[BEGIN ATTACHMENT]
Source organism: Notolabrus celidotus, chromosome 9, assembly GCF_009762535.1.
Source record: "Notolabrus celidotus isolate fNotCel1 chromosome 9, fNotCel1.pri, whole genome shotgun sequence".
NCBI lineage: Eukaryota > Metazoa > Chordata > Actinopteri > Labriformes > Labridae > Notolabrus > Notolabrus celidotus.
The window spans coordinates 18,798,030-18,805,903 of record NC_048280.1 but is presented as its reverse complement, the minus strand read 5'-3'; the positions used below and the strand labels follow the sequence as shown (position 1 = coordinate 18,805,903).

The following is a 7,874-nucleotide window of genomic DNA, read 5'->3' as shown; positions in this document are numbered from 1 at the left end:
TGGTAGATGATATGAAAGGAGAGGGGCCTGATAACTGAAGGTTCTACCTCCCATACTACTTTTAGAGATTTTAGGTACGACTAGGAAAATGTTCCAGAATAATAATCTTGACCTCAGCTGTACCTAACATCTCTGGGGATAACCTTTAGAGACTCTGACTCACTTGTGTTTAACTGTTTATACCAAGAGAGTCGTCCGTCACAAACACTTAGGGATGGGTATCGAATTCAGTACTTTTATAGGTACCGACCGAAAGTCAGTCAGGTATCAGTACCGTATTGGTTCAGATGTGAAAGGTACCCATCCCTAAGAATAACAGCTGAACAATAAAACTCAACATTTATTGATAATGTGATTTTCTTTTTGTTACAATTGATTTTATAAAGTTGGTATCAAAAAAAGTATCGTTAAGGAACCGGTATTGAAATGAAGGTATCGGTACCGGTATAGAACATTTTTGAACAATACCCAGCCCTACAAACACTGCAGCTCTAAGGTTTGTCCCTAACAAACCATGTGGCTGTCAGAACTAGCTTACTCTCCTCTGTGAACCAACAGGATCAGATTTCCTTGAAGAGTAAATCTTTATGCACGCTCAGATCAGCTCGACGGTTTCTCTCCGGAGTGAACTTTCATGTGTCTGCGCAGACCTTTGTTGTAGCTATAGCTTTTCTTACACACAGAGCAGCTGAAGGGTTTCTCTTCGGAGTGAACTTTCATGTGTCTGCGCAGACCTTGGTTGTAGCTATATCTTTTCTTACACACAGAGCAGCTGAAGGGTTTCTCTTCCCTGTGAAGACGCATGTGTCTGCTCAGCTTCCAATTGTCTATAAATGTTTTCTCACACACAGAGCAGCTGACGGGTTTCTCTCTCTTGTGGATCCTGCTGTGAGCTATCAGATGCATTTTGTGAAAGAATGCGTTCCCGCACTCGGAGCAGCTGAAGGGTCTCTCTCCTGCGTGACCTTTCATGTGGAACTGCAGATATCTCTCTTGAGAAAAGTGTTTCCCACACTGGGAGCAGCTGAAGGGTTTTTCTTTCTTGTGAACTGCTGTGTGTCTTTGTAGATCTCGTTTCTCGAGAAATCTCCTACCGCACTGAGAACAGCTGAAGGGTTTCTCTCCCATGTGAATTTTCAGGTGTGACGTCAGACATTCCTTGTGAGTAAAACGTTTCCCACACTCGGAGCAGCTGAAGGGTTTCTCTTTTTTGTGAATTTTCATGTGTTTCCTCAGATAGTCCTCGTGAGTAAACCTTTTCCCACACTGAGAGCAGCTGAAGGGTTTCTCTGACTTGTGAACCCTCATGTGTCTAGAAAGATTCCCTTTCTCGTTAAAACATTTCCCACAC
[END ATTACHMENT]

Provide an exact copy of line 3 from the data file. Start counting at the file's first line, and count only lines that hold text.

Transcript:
NCBI lineage: Eukaryota > Metazoa > Chordata > Actinopteri > Labriformes > Labridae > Notolabrus > Notolabrus celidotus.